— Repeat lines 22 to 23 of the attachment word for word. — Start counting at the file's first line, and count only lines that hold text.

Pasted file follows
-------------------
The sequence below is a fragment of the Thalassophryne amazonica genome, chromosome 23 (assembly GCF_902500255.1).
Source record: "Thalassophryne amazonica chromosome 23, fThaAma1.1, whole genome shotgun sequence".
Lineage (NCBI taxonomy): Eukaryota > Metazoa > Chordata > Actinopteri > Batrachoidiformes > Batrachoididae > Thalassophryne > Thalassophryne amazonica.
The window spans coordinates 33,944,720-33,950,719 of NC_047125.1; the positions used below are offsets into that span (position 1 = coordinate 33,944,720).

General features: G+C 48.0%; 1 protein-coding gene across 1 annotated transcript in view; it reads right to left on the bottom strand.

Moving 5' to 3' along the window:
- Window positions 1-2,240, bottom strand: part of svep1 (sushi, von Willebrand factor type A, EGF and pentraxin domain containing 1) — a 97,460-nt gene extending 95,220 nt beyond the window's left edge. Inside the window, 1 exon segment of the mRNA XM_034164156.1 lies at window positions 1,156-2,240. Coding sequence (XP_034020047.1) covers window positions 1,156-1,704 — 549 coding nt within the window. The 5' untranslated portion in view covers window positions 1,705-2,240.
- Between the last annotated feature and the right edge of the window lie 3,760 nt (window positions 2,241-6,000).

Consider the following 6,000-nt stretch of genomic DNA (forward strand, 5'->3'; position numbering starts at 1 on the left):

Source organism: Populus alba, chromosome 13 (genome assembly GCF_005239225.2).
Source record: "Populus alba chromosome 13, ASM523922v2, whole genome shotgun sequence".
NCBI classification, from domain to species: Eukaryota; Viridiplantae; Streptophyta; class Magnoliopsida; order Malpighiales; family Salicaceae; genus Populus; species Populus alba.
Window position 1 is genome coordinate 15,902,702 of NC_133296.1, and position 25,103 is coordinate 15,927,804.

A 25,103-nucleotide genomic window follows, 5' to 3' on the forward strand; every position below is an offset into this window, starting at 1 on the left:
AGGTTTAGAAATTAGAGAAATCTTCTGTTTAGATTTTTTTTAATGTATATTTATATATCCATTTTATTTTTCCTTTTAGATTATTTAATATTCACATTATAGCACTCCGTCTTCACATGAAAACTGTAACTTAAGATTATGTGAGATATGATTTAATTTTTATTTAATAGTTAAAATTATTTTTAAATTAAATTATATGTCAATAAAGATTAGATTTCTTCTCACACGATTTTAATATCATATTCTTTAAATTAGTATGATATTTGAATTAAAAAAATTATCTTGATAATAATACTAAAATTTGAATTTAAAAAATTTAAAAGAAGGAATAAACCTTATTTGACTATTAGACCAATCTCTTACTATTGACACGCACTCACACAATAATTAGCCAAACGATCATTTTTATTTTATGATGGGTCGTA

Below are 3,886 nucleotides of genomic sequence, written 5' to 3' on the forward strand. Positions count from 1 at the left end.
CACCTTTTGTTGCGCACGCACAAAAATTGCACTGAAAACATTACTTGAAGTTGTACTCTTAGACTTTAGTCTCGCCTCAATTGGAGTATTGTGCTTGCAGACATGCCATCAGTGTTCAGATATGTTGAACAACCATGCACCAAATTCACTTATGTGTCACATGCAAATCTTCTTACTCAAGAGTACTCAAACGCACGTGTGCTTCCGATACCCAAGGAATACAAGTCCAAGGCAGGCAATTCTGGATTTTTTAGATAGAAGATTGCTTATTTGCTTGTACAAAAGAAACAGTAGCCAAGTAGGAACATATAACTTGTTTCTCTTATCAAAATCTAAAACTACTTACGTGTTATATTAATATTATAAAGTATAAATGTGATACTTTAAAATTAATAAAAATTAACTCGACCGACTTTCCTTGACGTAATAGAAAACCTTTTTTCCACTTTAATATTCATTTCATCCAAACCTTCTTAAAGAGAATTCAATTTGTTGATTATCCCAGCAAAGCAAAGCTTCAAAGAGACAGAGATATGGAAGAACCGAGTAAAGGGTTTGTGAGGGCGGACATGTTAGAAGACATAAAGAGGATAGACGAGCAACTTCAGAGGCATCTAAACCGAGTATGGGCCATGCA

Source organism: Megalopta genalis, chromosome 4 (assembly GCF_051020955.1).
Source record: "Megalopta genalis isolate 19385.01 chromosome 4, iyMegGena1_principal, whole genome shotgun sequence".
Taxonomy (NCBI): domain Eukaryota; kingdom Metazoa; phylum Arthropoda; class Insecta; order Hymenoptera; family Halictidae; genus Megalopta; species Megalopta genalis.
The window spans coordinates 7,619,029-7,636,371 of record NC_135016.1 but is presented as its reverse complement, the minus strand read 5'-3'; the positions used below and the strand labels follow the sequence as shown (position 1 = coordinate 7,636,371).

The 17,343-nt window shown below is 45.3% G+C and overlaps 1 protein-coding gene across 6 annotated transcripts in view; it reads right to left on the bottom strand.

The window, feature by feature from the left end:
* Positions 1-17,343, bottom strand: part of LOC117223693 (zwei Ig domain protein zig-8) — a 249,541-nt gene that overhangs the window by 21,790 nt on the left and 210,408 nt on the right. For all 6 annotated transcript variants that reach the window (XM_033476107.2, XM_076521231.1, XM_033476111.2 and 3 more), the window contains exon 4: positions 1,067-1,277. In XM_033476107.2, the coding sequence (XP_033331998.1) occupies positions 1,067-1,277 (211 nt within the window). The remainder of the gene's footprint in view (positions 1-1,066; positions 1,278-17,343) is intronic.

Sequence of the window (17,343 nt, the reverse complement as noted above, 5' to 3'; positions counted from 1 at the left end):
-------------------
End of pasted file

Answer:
The 17,343-nt window shown below is 45.3% G+C and overlaps 1 protein-coding gene across 6 annotated transcripts in view; it reads right to left on the bottom strand.

The window, feature by feature from the left end: